"Dear me, I'm afraid I have some peculiar news for you."
That's the way the letter started. I sat there staring at it in confusion. I'd just been walking through a park and decided to rest for a while. When I sat down on a bench, there was an envelope there beside me. No stamp, no address, no marks of any kind.
I looked around, but there was no one in sight. I thought it might be important to somebody. I looked inside to see if there was a name. It wasn't sealed, the flap was just folded in. I took out a few sheets of paper printed on a laser printer, and began to read.
"Dear me, I'm afraid I have some peculiar news for you. Right now you're trying to figure out this weird letter, right? Well, hang on, things are about to get a lot weirder. You're wondering who wrote it and just left it here? The truth is, you wrote it. Or you will, or you will have some day - sorry about the ambiguity here, the language just doesn't have enough tenses to talk about this stuff.
So I'm you. As you know, I... or we, in a manner of speaking, tend to sit around and think deep thoughts sometimes; you know, heavy philosophical stuff. So I was doing that one day, and I was really going strong. Ideas were just popping into my brain like bubbles in champagne. And suddenly I figured it all out. The Big One. The Big Enchilada Theory of Everything. You know, the Meaning of Life.
See, I thought about how there was a whole unresolvable paradox about time: either it goes on forever, or it doesn't. If it had a beginning, what was there before time began? It's a meaningless question, because the word "before" implies an earlier time. Same with an end. It's like the child's question, what number comes after infinity? Infinity is not a number, it's an idea. It's not a limit, it's a direction. How could a direction cease to exist? Even if all matter were to wink out of existence someday, can we believe that time would cease as well? An empty universe would have no events marking any instant of time, but the instants would continue to occur. We cannot conceive of something being without time.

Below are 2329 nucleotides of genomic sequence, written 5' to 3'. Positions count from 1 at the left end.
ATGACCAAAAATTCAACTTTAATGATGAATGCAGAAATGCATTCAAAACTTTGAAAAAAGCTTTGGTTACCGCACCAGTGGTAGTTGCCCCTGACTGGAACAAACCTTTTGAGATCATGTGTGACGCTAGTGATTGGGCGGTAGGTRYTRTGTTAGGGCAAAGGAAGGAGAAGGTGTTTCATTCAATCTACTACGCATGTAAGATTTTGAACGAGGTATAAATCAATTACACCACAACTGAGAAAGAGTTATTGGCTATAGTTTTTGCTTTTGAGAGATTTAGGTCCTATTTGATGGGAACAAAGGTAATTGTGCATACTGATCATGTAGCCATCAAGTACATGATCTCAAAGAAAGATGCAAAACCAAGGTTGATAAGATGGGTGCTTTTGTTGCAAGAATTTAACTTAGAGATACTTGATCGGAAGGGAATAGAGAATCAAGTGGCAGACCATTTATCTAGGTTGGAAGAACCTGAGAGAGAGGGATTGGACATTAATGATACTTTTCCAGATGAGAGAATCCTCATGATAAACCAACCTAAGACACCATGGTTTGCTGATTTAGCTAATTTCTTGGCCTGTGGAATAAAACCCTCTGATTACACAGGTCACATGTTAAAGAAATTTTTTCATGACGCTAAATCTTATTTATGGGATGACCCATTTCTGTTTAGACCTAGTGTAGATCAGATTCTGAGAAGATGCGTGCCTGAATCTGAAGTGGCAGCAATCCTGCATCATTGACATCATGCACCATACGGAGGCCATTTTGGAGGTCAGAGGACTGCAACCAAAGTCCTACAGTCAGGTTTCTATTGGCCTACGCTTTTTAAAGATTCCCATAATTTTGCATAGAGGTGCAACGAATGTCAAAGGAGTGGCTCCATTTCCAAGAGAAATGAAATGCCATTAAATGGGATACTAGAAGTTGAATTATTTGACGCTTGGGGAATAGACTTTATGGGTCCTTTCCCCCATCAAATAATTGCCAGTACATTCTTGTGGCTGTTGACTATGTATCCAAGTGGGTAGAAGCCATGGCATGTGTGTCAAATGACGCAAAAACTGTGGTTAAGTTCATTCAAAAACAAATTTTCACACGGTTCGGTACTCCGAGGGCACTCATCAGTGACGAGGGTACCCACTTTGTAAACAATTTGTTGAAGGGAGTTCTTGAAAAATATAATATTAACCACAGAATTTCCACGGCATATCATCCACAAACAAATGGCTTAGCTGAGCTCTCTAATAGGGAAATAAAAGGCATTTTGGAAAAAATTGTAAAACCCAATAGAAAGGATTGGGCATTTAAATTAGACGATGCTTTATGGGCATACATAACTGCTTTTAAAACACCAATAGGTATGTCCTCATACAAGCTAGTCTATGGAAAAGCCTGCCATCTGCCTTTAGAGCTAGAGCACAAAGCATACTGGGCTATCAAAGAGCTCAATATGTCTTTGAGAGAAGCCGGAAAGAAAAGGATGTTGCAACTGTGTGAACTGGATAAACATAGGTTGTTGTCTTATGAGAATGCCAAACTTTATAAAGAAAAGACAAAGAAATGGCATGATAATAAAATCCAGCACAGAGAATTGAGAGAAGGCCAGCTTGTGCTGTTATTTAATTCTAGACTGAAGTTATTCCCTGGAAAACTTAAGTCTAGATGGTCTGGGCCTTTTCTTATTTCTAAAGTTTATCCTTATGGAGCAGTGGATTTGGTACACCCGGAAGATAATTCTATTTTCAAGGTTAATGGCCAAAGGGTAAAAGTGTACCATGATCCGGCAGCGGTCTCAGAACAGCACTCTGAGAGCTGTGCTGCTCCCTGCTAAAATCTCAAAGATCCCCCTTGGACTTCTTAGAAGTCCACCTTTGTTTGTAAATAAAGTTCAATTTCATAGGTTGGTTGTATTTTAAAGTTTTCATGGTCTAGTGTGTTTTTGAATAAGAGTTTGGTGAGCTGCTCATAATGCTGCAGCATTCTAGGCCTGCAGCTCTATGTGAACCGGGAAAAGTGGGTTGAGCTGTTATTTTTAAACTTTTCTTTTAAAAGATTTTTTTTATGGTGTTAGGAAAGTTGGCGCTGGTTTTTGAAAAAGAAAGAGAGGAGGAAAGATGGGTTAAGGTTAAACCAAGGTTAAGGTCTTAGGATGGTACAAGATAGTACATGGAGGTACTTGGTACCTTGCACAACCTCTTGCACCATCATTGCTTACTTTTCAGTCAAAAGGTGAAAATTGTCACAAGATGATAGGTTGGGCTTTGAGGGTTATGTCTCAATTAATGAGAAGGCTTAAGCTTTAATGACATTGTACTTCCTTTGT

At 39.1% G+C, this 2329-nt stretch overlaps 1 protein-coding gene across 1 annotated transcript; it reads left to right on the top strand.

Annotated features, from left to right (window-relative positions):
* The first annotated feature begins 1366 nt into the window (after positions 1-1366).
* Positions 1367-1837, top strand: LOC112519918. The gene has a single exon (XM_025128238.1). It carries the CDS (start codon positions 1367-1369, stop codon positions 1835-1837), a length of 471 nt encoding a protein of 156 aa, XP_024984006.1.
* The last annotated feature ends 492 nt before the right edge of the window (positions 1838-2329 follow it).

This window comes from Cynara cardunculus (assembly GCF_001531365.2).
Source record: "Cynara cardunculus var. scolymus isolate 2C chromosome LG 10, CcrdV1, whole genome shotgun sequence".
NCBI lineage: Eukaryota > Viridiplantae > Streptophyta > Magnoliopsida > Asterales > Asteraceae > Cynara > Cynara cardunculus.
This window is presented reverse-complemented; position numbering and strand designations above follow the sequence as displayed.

But the idea of eternal time is just as paradoxical. If the universe is not just ancient but is truly eternal, an infinite amount of time has already passed. In an infinite time, every infinitely unlikely event will already have occurred. Pigs must have already flown, hell must have frozen over. Everything is inevitable.
This gives life the uncomfortable flavor of determinism. If all possible paths of history have already occurred, whatever happens next is absolutely certain to have happened before in exactly the same way. And since the future is infinite as well, it is doomed to repeat itself over and over again, endlessly, with no possible hope of breaking the cycle.